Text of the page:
Minimalism is a choice, a choice that many others have decided to make. Like most movements, there will always be some who disapprove of this growing trend toward a simpler life. That’s fine. Without conflicting opinions, life would be pretty boring, wouldn’t it? Speaking of boring things, some claim that following the minimalist path is a monotonous one to follow. Others even say that you throw your life away by being a minimalist. This criticism reveals something very important to us. There is no perfect way to live your life. I wish minimalism was the ultimate lifestyle that had all the answers for you, but it doesn’t. Minimalism will not unveil the secret of life and it will definitely not make all your wishes and desires come true. However, like I have said before, minimalism will undoubtedly change your perspective on life.
Admittedly, minimalism does have some “disadvantages”. (If you ask me, they can also be considered as “advantages”.) Owning fewer things is an obvious one. Similarly, if you chose to live a simpler lifestyle, you might also chose to have more boring or plain possessions because a minimalist generally places less value in material objects, hence the Corolla in the driveway instead of a brand new Porsche. In addition, you might even chose to direct your career toward an area that you are passionate about and forgo the higher wages of another type of job. Following your passions seems to be another facet of this lifestyle that most minimalists tend to talk about and agree upon.
However, many others including me have found that the benefits of minimalism completely outweigh its supposed defaults. Peace of mind, clarity of thought, reduced stress, time to focus on what truly is important to you, and even improved personal finances are just a few of the perks that come with living a minimalist lifestyle. There is obviously a lot more to minimalism than these few benefits that I just enumerated but those are typically the most talked about ones.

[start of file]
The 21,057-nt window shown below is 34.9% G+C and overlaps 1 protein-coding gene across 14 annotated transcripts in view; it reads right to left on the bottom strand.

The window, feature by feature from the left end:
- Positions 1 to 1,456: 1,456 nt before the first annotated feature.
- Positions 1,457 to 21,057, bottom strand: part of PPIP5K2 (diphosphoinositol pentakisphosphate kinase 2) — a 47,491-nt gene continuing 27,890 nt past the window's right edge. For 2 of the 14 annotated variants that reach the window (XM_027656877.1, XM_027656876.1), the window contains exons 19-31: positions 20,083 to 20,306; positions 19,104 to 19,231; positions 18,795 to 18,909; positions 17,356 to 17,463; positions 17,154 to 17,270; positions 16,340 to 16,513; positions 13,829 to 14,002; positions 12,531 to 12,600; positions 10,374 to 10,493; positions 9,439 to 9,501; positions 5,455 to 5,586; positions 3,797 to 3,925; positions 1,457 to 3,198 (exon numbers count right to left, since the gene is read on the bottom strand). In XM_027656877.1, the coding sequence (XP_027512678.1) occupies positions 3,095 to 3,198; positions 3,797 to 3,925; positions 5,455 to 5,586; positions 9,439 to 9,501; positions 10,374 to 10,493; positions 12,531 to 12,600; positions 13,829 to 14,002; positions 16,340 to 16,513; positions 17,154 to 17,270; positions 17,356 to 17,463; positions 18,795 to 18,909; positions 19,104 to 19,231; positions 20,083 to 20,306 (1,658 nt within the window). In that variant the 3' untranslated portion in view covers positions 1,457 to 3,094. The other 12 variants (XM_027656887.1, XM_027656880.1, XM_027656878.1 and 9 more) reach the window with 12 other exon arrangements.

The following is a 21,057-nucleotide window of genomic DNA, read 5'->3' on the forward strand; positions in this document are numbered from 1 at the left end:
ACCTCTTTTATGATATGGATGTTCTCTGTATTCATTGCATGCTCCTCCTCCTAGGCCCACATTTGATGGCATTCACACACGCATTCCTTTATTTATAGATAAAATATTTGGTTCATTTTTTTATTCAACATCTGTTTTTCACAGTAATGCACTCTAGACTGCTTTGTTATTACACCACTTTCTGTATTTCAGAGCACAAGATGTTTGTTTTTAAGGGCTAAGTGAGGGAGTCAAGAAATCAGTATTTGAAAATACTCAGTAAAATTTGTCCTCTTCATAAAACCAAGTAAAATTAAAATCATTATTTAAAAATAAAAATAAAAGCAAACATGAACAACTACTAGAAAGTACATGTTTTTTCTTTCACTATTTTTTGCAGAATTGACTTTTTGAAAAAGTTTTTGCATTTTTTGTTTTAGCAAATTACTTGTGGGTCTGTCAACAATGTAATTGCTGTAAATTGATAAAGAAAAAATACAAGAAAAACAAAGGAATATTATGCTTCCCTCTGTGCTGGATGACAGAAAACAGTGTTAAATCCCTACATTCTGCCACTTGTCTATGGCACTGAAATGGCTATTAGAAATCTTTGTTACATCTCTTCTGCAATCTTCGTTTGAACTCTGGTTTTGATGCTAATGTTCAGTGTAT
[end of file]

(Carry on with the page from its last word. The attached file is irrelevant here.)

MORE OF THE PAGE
As Joshua Fields Millburn and Ryan Nicodemus say so well, minimalism doesn’t set you up for “a perfect life, not even an easy life, but a simple one”. Simplicity is something many look for in there lives yet there seems to be a struggle to find it. People will sometimes ask themselves in frustration why life has gotten so complicated. A busy and unbalanced work week or a drawer full of useless things doesn’t just happen. It is usually the result of an accumulation of choices that one has made.
Ultimately, “Everything is relative” as the saying goes. Some might prefer the advantages of a life that is oriented toward consumption just as others might prefer the less complicated lifestyle that minimalism has to offer. One lifestyle is not particularly better than the other. There is no right or wrong. You might even decide to mix some aspects from different lifestyles. Minimalism is just an option that is there for you. The choice is yours to make.